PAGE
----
Max von Sydow and Toivo Pawlo play twin-like Faust and Mephisto in Bergman's second to last Malmö production, which travelled to London.
'This is grandiose theatre - but difficult to explain.'Henrik Sjögren
About the production
Ur-Faust had been broadcast on Swedish Radio two years earlier in a new translation, which made it more accessible to a modern Swedish audience. Ingmar Bergman himself was quoted as saying, 'The work was rhythmic, clear, cohesive, complete as theatre... all that which the later Faust is not.'
Bergman chose to stage the original version of Goethe's Faust, written when Goethe was 23-24 years old and first read in a literary salon in Weimar, in 1775, only to be lost and rediscovered more than 100 years later.
In an interview, declaring the theme of Ur-Faust to be emptiness, 'First comes the discovery of emptiness. Then, the filling of emptiness, and finally, the punishment.'
The set design was kept sparse: three Gothic vaults dominated the stage; the middle one flanked by two sculptures, a Madonna and a gargoyle of the kind that adorn the Notre Dame cathedral in Paris.
Critics were not surprised that Bergman produced Goethe's Faust, a work based on the same juxtaposition of good and evil as his own stage plays and films. 'Bergman too is torn, like young Goethe, between darkness and light; he is thrown between the abysses of heaven and earth; he oscillates between smothering paganism and heavenly glow. And his duality goes right through his being.'
There was much anticipation prior to the opening night of Bergman's Faust, but many reviewers were disappointed. 'The premier of Goethe's Ur-Faust on Malmö's main stage, a production regarded for months as the theatre event of the year, almost resulted in our tense expectations dissolving into nothing. Ingmar Bergman was to be crowned, definitely, as our new and innovative director of the classics. But none of this happened.'
It seems that the more the reviewers noticed 'cinematic' features in the production, such as projected imagery and rhythmic cuts, the more critical they became.
- The Ingmar Bergman Archives.
- Birgitta Steene, Ingmar Bergman: A Reference Guide, (Amsterdam University Press, 2005).
- Henrik Sjögren, Lek och raseri: Ingmar Bergmans teater 1938-2002 (Carlssons Bokförlag 2002).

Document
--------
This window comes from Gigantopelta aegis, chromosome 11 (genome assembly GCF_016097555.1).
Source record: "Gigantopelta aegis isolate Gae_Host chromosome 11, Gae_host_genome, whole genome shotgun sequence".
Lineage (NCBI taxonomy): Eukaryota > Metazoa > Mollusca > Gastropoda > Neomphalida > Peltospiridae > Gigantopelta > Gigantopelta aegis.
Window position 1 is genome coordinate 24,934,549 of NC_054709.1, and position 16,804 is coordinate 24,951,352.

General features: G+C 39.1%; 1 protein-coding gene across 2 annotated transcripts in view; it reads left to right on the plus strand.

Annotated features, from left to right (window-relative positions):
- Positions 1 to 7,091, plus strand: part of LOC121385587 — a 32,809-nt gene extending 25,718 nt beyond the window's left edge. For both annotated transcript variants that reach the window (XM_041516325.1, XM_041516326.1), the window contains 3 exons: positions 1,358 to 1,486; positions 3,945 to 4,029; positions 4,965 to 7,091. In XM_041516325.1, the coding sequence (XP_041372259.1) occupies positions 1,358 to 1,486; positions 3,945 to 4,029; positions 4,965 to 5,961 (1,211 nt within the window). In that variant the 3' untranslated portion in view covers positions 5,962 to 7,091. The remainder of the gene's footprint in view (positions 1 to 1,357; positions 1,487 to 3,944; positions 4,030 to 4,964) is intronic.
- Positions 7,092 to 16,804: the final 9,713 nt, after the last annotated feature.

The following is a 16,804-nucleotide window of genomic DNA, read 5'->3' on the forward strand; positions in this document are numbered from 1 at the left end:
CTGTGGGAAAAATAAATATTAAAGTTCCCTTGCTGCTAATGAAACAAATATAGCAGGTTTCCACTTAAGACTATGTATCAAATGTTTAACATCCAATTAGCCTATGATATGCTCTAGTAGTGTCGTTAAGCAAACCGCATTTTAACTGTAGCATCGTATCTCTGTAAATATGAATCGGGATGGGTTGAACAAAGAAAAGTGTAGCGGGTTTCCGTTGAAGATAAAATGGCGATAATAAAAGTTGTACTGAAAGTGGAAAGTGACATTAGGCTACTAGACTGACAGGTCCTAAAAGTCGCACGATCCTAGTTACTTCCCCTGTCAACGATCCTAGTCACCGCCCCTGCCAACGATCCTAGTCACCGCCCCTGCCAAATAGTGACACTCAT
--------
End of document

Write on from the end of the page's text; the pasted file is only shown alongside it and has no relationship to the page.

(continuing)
This is grandiose theatre - but difficult to explain. It hits in such an overwhelming way, both emotionally and intellectually. [...] One could begin by talking about the characterization or the scenography; one could begin with the uniqueness and possibilities of the theatre in our time, or about the devil's treason in our hearts where Mephisto and Faust have settled. But nothing of this would explain the totality which is Ingmar Bergman's theatre.
London, UK, Price's Theatre, 4 May 1959
Eight performances were given. The Faust production was invited to London in early May 1959. Bergman arrived on 1 May after minor surgery in Stockholm and gave a press conference the same day at the Swedish Embassy in London. Questions directed to Bergman referred entirely to his filmmaking and touched on such subjects as his loyalty to Sweden; his films as various facets on himself; and a statement he had made about all great artist making the same work over and over again.
A sold-out opening night was attended by cultural celebrities and the Swedish diplomatic corps. The overall British reception was respectful and had few of the reservations voiced in the Swedish reviews at home. Possibly, the production had become more refined since the premier in Malmö. British critics were probably influenced by the international Bergman wave in the cinema, which peaked around this time but left Swedish critics rather cold.
- Max von Sydow, Faust
- Oscar Ljung, Wagner/Angel and various other parts
- Toivo Pawlo, Mefistofeles
- Axel Düberg
- Åke Askner, Frosch
- Gustaf Färingborg, Altmeyer
- Tor Isedal, Siebel
- Leif Hedberg, Brander
- Gunnel Lindblom, Margaretha
- Gudrun Brost, Martha
- Bibi Andersson, Lieschen
- Folke Sundquist, Valentin
- Gerd Hein
- Arne Hasselblad, The priest
- Johann Wolfgang von Goethe, Author
- Ingmar Bergman, Director
- Kerstin Hedeby, Designer